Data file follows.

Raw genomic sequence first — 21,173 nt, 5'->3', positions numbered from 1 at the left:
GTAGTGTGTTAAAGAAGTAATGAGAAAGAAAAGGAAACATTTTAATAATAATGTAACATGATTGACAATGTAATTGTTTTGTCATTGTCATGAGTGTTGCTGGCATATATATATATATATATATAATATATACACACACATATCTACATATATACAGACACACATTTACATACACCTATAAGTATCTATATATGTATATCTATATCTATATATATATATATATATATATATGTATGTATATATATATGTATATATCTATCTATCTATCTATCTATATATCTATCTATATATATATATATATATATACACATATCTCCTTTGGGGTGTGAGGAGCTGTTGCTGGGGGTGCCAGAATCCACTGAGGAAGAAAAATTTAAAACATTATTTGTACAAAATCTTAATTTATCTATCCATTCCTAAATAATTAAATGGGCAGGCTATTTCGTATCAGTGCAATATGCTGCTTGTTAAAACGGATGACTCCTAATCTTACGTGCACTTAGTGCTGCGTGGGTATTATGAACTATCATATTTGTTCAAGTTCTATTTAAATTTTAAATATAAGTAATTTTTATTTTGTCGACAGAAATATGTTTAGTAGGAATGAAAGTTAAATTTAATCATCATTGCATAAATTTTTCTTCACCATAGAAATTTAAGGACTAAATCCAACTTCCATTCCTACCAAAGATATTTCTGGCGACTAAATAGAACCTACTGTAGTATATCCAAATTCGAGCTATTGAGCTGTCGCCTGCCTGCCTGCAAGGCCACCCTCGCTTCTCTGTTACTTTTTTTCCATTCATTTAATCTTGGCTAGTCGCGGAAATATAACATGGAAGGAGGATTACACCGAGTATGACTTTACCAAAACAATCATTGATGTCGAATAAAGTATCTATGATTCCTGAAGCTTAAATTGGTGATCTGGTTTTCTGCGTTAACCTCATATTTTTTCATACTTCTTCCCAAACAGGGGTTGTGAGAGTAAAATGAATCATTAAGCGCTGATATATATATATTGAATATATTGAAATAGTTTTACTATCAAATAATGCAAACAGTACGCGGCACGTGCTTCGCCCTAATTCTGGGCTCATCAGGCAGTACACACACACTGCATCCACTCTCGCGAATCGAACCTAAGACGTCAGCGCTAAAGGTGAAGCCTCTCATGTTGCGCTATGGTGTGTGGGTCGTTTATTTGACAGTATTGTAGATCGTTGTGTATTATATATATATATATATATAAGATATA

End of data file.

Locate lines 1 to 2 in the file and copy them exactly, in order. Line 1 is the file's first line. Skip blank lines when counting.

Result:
Raw genomic sequence first — 21,173 nt, 5'->3', positions numbered from 1 at the left:
GTAGTGTGTTAAAGAAGTAATGAGAAAGAAAAGGAAACATTTTAATAATAATGTAACATGATTGACAATGTAATTGTTTTGTCATTGTCATGAGTGTTGCTGGCATATATATATATATATATATAATATATACACACACATATCTACATATATACAGACACACATTTACATACACCTATAAGTATCTATATATGTATATCTATATCTATATATATATATATATATATATATGTATGTATATATATATGTATATATCTATCTATCTATCTATCTATATATCTATCTATATATATATATATATATATACACATATCTCCTTTGGGGTGTGAGGAGCTGTTGCTGGGGGTGCCAGAATCCACTGAGGAAGAAAAATTTAAAACATTATTTGTACAAAATCTTAATTTATCTATCCATTCCTAAATAATTAAATGGGCAGGCTATTTCGTATCAGTGCAATATGCTGCTTGTTAAAACGGATGACTCCTAATCTTACGTGCACTTAGTGCTGCGTGGGTATTATGAACTATCATATTTGTTCAAGTTCTATTTAAATTTTAAATATAAGTAATTTTTATTTTGTCGACAGAAATATGTTTAGTAGGAATGAAAGTTAAATTTAATCATCATTGCATAAATTTTTCTTCACCATAGAAATTTAAGGACTAAATCCAACTTCCATTCCTACCAAAGATATTTCTGGCGACTAAATAGAACCTACTGTAGTATATCCAAATTCGAGCTATTGAGCTGTCGCCTGCCTGCCTGCAAGGCCACCCTCGCTTCTCTGTTACTTTTTTTCCATTCATTTAATCTTGGCTAGTCGCGGAAATATAACATGGAAGGAGGATTACACCGAGTATGACTTTACCAAAACAATCATTGATGTCGAATAAAGTATCTATGATTCCTGAAGCTTAAATTGGTGATCTGGTTTTCTGCGTTAACCTCATATTTTTTCATACTTCTTCCCAAACAGGGGTTGTGAGAGTAAAATGAATCATTAAGCGCTGATATATATATATTGAATATATTGAAATAGTTTTACTATCAAATAATGCAAACAGTACGCGGCACGTGCTTCGCCCTAATTCTGGGCTCATCAGGCAGTACACACACACTGCATCCACTCTCGCGAATCGAACCTAAGACGTCAGCGCTAAAGGTGAAGCCTCTCATGTTGCGCTATGGTGTGTGGGTCGTTTATTTGACAGTATTGTAGATCGTTGTGTATTATATATATATATATATATAAGATATA